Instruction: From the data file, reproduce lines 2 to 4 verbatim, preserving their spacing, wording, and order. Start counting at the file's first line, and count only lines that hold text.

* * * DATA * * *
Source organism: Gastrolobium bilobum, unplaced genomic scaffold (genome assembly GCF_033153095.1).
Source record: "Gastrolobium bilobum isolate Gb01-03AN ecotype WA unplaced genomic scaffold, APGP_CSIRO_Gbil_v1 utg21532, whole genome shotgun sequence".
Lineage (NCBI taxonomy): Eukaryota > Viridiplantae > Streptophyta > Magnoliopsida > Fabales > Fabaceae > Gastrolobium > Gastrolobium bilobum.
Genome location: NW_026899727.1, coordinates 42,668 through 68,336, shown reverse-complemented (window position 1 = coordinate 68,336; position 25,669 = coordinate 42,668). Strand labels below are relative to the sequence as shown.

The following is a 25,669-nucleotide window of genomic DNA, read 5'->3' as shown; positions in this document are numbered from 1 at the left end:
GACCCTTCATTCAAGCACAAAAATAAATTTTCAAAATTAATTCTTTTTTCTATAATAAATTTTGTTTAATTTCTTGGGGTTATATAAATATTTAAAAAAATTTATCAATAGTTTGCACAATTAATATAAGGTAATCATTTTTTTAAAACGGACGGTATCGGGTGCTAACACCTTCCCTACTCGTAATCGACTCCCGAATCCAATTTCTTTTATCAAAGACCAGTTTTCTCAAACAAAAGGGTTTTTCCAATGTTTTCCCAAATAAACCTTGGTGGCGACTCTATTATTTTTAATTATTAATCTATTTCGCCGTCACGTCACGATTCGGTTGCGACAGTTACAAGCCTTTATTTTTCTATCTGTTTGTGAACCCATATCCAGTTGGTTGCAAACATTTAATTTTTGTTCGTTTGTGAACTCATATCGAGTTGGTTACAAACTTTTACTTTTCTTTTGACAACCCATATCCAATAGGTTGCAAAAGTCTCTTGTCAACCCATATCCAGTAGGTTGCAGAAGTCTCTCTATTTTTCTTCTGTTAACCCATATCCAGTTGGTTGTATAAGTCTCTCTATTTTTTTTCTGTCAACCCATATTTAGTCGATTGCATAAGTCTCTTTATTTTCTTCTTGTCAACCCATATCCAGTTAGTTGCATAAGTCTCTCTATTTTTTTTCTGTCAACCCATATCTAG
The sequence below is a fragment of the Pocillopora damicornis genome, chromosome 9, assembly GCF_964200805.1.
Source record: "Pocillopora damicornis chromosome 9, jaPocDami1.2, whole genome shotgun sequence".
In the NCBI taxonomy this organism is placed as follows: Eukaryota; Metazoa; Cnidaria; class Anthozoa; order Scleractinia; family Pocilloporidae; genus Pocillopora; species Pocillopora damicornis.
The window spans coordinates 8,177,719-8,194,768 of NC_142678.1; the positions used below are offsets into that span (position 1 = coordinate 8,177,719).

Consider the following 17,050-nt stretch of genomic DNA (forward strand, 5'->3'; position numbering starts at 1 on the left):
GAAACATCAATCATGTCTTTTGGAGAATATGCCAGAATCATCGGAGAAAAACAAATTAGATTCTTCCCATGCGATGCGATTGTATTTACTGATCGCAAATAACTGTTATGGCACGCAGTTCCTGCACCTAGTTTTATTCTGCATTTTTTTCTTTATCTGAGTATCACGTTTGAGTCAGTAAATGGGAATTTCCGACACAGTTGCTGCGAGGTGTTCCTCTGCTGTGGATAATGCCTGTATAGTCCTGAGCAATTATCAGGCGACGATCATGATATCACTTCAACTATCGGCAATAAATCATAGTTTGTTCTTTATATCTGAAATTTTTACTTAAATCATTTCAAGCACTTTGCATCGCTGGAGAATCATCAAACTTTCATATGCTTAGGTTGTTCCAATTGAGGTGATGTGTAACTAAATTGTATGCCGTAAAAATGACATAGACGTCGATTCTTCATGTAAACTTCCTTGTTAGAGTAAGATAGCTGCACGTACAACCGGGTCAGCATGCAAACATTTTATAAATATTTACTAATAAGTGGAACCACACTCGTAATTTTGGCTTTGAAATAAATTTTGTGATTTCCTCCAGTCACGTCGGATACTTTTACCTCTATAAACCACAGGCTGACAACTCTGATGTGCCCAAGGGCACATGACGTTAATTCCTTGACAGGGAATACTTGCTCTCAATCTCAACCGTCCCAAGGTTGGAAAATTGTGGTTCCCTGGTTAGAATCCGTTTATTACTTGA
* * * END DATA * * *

Source record: "Gastrolobium bilobum isolate Gb01-03AN ecotype WA unplaced genomic scaffold, APGP_CSIRO_Gbil_v1 utg21532, whole genome shotgun sequence".
Lineage (NCBI taxonomy): Eukaryota > Viridiplantae > Streptophyta > Magnoliopsida > Fabales > Fabaceae > Gastrolobium > Gastrolobium bilobum.
Genome location: NW_026899727.1, coordinates 42,668 through 68,336, shown reverse-complemented (window position 1 = coordinate 68,336; position 25,669 = coordinate 42,668). Strand labels below are relative to the sequence as shown.